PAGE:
Taking strict precautions against COVID-19 transmission protects not only newborns but also the hospital staff who serve multiple patients
As more and more research is done into how COVID-19 is transmitted, people across the world are getting some much-needed answers. This is especially true when it comes to prenatal, perinatal and postnatal maternal and newborn care, especially for women with COVID-19 infection.
A recent study, published in the Journal of Perinatal Medicine, revealed that pregnant women who contract the infection at the earlier stages of their pregnancy, COVID-19 positive pregnant women who need ventilatory support during the course of the infection and COVID-19 patients who give birth to babies with a low birth weight are more at risk of facing adverse fetal outcomes.
But while this study indicated the risk factors posed to pregnant women and their unborn babies due to COVID-19 infection, the risk factors for newborns were not been revealed. A new study published in JAMA Pediatrics focuses on the risk factors faced by newborns of mothers with COVID-19 and claims that the risks are very low indeed.
COVID-19 risks among neonates
The study, conducted by researchers based out of Columbia University’s Irving Medical Center and New York-Presbyterian Morgan Stanley Children’s Hospital, was a cohort analysis of 101 neonates born to mothers with COVID-19 infection between March and April 2020.
Only two out of 101 newborns tested positive for COVID-19 but even these babies had no clinical symptoms of COVID-19. These results were noted despite the fact that most of the infants were rooming-in with their COVID-positive mothers and had direct breastfeeding. As a follow-up, the researchers continued to observe 55 of the infants for another two weeks and found that the babies continued to remain healthy.
These findings suggest that separating newborns from their COVID-positive mothers at birth is not warranted and direct breastfeeding of the newborns appears to be safe. The researchers recommend that as long as basic infection-control measures are strictly followed by mothers and healthcare providers during childbirth and after, the newborns will remain protected from the infection.
Infection-preventing practices to reduce COVID-19 risks in newborns
As the results of this study show, taking strict precautions against COVID-19 transmission protects not only the babies from getting infected but also the hospital staff who serve multiple patients. The following measures against COVID-19 transmission, taken by the hospital staff and mothers included in this study, are therefore proved to be effective:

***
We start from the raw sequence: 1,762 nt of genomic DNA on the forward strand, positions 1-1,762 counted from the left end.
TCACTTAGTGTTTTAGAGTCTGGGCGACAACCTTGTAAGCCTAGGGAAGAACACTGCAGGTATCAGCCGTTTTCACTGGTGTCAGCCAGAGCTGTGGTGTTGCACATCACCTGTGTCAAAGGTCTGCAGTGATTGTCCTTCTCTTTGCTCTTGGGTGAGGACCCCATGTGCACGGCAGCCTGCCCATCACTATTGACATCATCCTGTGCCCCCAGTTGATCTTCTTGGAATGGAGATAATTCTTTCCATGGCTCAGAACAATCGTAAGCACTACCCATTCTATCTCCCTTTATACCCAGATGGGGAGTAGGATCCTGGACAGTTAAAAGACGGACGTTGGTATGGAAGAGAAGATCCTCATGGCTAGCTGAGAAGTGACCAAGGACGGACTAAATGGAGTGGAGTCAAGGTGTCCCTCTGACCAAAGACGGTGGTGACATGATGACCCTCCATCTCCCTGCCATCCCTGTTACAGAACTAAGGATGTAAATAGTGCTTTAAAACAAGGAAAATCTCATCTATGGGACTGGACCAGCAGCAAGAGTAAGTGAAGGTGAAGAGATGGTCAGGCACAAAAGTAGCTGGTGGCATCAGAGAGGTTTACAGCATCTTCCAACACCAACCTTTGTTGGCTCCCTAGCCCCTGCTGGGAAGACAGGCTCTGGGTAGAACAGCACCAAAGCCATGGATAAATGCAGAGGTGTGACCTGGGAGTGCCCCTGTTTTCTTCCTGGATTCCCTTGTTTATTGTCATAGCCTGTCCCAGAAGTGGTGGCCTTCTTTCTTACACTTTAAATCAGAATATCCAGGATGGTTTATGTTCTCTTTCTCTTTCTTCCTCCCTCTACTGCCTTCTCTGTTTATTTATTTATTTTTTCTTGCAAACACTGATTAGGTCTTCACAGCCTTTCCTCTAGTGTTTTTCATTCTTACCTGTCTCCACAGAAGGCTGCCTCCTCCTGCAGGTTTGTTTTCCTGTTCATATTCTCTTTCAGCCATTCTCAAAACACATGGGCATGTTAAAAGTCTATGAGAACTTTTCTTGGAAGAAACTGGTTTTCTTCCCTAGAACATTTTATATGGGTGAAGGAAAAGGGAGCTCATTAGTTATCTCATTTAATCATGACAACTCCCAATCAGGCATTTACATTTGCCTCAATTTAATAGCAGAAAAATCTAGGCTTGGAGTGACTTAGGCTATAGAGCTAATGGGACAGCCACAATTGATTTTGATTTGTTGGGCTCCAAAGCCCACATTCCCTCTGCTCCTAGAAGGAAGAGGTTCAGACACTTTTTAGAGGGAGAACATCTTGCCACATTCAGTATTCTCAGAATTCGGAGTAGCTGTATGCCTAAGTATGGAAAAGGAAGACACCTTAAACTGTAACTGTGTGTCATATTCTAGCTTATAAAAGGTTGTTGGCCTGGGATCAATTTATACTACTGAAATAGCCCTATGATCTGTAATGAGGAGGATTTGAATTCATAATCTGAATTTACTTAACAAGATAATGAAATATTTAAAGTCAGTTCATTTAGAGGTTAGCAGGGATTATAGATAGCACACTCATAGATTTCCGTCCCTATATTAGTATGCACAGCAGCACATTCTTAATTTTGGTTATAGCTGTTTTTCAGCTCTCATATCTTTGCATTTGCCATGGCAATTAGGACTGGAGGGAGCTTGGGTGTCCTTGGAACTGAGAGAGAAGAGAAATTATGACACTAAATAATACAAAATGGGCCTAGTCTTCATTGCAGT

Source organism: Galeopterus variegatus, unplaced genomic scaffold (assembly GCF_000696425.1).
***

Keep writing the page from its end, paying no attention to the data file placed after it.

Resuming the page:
- All patients with COVID-19 infection were given single-patient rooms. Newborns of these women were placed in isolettes (a clear plastic enclosed crib that maintains a warm environment and isolates babies from germs and pathogens) at least 180cm or six feet away from the mother. Newborns in the neonatal intensive care unit (NICU) were also placed in such isolettes.
- The hospital staff wore PPE, masks, and maintained social distancing while interacting with COVID-positive mothers and newborns. They also provided the mothers with educational materials about COVID-19 and followed all other hygiene practices while moving from patient to patient.
- The mothers with COVID-19 had to wear masks at all times. They were also instructed to wash their hands and breasts with soap and water before initiating contact with the newborns. All mothers were encouraged to breastfeed directly and maintain skin-to-skin contact while following these measures.
- Only an asymptomatic support/parent/guardian was allowed to visit the mother and newborn during labour and childbirth. While the COVID-19-positive mother wasn’t allowed into the NICU until the baby was discharged, a parent or guardian was allowed to visit as long as they were asymptomatic.
- All staff, patients, newborns and visitors were screened for key symptoms of COVID-19 every 12 hours. These symptoms include temperature above 37.8 degrees Celsius, fever, cough, sore throat, shortness of breath, myalgia, fatigue, diarrhea, loss of smell, and loss of taste.
For more information, read our article on COVID-19 precautions for babies and infants.
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